Julia Aurelius was the wife of the bishop in Linköping diocese (1927-1935). As such she set up the first meeting for wives of the clergy held by the Swedish church. She also introduced the Herrnhut (Moravian) star into Sweden, and it eventually became a nationally traditional advent star.
Julia Aurelius was born in Herrnhut, Germany on the 21 October 1886. There were four children in her family. She had Swedish connections through her paternal grandmother. Her father was an architect and a construction advisor who worked with the well-known industrial Krupp family, near Essen. Julia Aurelius’ mother died when Julia and her siblings were young which resulted in Julia running the household and being responsible for the home from an early age.
Both of Julia Aurelius’ parents had Moravian roots and their home bore influences of that pious tradition. Julia Aurelius had four paternal uncles, all of whom worked abroad, three of whom were missionaries. Karl Marx worked as a missionary doctor in Tibet, whilst Ludwig and Ernst Marx were missionaries in South Africa. Her uncle Gustaf had taken his Swedish mother’s surname of Dalman. Gustaf Dalman was a professor and ran the German archaeological institute in Jerusalem. In addition, he was the consul general for the city, which at the time was part of the Ottoman empire.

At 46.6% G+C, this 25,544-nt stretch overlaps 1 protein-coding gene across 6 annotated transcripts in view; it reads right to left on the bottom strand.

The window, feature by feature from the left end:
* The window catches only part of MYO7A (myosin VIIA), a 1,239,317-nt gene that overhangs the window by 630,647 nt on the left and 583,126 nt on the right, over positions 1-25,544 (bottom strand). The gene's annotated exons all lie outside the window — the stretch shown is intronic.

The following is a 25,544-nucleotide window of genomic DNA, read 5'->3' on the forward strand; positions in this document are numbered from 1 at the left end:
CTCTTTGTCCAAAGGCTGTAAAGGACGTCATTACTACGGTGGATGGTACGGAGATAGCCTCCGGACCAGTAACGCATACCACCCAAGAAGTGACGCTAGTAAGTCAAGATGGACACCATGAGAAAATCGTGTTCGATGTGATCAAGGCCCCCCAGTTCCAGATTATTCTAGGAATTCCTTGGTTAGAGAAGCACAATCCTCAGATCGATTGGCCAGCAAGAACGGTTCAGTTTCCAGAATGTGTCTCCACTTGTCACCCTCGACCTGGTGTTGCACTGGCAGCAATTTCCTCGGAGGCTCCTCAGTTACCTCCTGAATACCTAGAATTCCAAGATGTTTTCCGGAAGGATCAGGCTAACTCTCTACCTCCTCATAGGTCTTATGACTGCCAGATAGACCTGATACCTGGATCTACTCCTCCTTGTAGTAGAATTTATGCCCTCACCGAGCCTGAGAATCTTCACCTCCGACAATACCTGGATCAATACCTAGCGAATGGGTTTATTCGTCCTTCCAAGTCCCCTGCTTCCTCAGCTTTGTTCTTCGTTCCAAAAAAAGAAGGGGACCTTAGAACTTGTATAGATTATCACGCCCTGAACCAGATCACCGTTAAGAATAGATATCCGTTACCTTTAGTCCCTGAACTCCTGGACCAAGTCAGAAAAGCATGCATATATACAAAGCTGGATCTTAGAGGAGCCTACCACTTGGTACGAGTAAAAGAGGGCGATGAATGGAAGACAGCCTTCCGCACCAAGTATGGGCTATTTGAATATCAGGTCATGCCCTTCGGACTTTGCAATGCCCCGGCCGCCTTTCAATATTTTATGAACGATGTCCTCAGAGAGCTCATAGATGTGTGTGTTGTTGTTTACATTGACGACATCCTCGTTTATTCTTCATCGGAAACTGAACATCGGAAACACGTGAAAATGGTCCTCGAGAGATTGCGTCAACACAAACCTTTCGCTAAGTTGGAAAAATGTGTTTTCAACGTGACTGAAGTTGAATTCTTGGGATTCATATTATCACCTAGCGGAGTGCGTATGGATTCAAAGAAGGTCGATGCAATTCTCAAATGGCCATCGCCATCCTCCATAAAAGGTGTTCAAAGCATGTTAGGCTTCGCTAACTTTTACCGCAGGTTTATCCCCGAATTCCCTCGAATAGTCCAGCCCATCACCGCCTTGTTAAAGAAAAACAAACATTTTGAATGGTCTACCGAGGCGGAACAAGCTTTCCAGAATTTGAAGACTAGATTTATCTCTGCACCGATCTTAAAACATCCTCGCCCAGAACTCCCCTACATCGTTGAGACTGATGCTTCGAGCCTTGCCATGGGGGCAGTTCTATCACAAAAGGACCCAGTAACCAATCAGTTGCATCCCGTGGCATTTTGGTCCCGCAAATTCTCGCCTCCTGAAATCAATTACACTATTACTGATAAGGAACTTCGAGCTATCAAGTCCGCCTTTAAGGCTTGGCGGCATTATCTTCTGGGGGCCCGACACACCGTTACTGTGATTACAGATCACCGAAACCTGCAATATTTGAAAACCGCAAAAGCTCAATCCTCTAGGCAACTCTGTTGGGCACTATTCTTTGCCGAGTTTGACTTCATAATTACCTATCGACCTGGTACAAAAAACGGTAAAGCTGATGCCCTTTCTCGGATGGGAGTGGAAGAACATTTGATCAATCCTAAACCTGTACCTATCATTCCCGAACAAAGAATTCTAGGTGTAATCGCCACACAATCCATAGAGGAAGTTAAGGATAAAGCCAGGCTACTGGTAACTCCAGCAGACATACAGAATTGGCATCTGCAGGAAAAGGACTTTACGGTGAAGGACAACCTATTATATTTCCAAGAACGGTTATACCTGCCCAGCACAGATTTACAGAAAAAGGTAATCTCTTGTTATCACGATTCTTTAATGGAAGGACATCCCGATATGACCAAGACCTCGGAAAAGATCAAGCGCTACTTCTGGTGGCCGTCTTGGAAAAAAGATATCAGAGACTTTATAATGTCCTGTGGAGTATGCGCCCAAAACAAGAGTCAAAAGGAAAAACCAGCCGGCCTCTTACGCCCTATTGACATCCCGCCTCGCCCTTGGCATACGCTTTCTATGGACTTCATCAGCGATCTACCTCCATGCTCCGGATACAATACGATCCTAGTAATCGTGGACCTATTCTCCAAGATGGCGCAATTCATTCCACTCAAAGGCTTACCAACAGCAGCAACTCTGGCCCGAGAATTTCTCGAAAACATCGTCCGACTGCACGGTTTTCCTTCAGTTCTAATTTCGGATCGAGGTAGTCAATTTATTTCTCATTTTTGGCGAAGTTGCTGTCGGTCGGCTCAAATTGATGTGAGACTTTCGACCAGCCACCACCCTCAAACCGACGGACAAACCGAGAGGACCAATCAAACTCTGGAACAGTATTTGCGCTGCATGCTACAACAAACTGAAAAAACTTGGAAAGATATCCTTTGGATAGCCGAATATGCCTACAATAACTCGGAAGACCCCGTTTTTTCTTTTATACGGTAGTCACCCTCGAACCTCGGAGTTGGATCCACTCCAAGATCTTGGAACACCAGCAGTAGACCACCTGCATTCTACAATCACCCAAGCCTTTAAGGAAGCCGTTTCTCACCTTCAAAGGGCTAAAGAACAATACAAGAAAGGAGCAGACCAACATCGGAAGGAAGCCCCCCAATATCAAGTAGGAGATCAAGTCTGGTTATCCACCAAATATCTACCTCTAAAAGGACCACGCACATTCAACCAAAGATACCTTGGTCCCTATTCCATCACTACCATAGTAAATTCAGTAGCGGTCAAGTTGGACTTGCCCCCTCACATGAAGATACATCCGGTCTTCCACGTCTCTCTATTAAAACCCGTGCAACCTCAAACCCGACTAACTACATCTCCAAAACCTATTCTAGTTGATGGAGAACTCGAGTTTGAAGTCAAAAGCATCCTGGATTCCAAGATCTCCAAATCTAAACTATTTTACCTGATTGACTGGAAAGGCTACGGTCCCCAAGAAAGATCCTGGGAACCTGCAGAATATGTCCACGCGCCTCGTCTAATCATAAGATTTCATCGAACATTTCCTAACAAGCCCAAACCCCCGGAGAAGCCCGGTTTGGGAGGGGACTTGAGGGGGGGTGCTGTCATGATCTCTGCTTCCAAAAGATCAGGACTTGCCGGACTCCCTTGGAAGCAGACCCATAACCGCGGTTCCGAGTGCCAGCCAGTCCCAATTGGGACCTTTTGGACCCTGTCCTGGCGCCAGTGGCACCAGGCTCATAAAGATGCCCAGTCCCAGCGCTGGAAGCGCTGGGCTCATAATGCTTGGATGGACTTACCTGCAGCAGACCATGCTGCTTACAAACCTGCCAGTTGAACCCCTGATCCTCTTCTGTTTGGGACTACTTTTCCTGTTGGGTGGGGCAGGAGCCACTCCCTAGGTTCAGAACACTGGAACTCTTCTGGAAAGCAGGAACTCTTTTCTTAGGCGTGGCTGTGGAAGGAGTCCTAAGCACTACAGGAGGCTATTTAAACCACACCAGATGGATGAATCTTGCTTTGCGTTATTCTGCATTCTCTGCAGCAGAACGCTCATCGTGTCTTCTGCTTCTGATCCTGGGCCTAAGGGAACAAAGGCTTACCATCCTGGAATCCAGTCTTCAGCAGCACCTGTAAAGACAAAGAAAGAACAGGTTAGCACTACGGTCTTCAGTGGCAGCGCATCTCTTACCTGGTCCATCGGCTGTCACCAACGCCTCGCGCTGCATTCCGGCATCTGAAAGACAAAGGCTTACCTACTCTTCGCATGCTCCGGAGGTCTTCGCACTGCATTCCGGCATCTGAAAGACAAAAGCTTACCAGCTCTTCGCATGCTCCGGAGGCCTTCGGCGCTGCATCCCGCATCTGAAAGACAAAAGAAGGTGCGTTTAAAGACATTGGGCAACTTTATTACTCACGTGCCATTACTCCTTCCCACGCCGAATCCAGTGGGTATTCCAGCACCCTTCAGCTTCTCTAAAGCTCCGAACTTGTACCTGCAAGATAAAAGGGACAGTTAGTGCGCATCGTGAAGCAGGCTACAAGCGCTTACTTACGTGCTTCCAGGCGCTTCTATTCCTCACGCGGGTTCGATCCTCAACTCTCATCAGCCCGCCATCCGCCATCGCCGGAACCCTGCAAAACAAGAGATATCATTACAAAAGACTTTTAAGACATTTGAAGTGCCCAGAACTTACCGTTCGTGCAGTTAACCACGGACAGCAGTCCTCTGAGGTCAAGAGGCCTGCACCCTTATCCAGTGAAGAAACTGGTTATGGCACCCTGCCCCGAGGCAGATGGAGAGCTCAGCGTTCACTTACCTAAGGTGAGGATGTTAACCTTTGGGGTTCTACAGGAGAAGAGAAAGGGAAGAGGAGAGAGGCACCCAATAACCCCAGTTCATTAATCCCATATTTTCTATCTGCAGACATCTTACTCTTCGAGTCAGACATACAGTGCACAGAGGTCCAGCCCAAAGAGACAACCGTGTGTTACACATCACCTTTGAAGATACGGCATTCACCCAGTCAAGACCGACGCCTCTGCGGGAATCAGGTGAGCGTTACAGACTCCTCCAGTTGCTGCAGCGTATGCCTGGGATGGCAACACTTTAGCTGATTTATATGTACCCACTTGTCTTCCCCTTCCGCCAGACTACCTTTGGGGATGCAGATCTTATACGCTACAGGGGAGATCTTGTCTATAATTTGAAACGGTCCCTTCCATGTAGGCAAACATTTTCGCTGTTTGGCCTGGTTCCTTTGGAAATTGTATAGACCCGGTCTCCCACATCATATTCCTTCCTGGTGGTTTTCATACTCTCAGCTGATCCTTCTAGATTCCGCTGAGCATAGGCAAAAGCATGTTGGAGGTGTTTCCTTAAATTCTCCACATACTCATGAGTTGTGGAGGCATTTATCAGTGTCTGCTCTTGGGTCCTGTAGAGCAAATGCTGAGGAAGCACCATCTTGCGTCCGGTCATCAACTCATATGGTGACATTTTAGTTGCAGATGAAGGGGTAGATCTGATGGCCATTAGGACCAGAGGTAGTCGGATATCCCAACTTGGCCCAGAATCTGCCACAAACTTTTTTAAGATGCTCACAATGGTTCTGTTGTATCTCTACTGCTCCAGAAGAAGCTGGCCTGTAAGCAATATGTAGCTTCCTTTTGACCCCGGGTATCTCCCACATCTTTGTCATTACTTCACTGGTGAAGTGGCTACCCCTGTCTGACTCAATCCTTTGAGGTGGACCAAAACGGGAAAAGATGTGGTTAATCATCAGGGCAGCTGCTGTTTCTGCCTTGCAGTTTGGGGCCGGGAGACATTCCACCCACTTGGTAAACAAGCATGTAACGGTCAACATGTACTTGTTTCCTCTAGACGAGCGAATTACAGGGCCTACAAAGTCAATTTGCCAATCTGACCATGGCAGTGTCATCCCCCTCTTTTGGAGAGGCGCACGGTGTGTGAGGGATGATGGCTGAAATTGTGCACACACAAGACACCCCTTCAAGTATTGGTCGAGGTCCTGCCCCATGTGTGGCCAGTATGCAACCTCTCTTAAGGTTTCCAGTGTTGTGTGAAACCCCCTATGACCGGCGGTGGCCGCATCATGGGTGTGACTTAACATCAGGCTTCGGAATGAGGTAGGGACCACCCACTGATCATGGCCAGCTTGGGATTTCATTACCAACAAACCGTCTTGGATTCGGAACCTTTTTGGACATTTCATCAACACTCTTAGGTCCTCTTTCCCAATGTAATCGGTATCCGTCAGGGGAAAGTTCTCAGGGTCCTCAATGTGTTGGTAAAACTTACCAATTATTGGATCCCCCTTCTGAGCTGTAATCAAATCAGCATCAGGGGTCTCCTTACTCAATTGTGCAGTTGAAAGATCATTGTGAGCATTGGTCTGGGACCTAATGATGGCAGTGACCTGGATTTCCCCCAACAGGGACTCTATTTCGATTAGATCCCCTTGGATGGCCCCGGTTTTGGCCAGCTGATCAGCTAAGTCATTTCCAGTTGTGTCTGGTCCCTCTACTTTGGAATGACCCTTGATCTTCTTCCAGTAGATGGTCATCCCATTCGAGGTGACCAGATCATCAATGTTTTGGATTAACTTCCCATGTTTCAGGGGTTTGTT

Julia Aurelius spent part of 1910 with Gustaf Dalman and his wife in order to lend her uncle a hand with the boarding house at the institute. During the same period that Julia Aurelius was in Jerusalem Erik Aurelius, a priest and docent in exegetics, had been invited by Gustaf Dalman to spend time at the institute. Erik Aurelius had thought of Professor Gustaf Dalman as ‘a fatherly friend and patron’ since his time as a student in Leipzig towards the end of the 1890s. Erik Aurelius became professor of exegetic theology at Lund university in August 1910, and later a pastor in Husie, then Hällestad, Dalby, and Bonderup.
Erik and Julia Aurelius got married in 1912, making her in one stroke both a priest’s and a professor at Lund’s wife. When she moved to Lund she brought with her a Moravian star, consisting of 18 square and 8 triangular points. These points are fastened together to create pointy cones of paper which are then attached onto a metal frame. The stars were constructed by children who boarded at the mission school in Kleinwelka near Bautzen and at the Unity of the Brethren boarding school of Niesky at Görtlitz.
After 15 years in Lund Erik Aurelius was appointed bishop of Linköping diocese in 1927. As the bishop’s wife Julia Aurelius became the ‘first lady’ of the diocese. The couple quickly made friends in Linköping, including Nils and Elin Jacobsson. Nils Jacobsson had been a fellow student with Erik Aurelius and he had written his doctorate on Moravianism in Sweden.